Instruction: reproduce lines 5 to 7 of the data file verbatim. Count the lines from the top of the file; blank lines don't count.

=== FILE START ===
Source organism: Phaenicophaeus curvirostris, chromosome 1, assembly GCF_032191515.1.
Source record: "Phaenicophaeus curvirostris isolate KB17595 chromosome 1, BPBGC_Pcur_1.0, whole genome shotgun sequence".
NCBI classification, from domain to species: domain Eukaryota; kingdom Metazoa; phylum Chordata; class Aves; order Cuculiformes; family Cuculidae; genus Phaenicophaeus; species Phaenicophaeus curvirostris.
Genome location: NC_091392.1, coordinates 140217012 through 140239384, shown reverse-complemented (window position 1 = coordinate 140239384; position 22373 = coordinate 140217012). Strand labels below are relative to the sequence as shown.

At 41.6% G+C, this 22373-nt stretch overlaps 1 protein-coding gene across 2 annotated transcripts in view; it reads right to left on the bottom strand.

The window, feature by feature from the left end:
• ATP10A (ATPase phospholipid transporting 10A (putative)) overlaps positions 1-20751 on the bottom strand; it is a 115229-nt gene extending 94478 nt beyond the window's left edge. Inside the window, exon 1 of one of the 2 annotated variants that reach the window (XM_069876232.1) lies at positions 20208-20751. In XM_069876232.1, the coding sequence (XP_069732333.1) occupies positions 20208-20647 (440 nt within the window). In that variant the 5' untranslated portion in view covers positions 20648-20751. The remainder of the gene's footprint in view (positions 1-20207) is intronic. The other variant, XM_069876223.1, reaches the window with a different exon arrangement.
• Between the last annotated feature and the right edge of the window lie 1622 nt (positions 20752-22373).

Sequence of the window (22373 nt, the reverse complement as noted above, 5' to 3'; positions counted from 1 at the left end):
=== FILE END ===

At 41.6% G+C, this 22373-nt stretch overlaps 1 protein-coding gene across 2 annotated transcripts in view; it reads right to left on the bottom strand.

The window, feature by feature from the left end:
• ATP10A (ATPase phospholipid transporting 10A (putative)) overlaps positions 1-20751 on the bottom strand; it is a 115229-nt gene extending 94478 nt beyond the window's left edge. Inside the window, exon 1 of one of the 2 annotated variants that reach the window (XM_069876232.1) lies at positions 20208-20751. In XM_069876232.1, the coding sequence (XP_069732333.1) occupies positions 20208-20647 (440 nt within the window). In that variant the 5' untranslated portion in view covers positions 20648-20751. The remainder of the gene's footprint in view (positions 1-20207) is intronic. The other variant, XM_069876223.1, reaches the window with a different exon arrangement.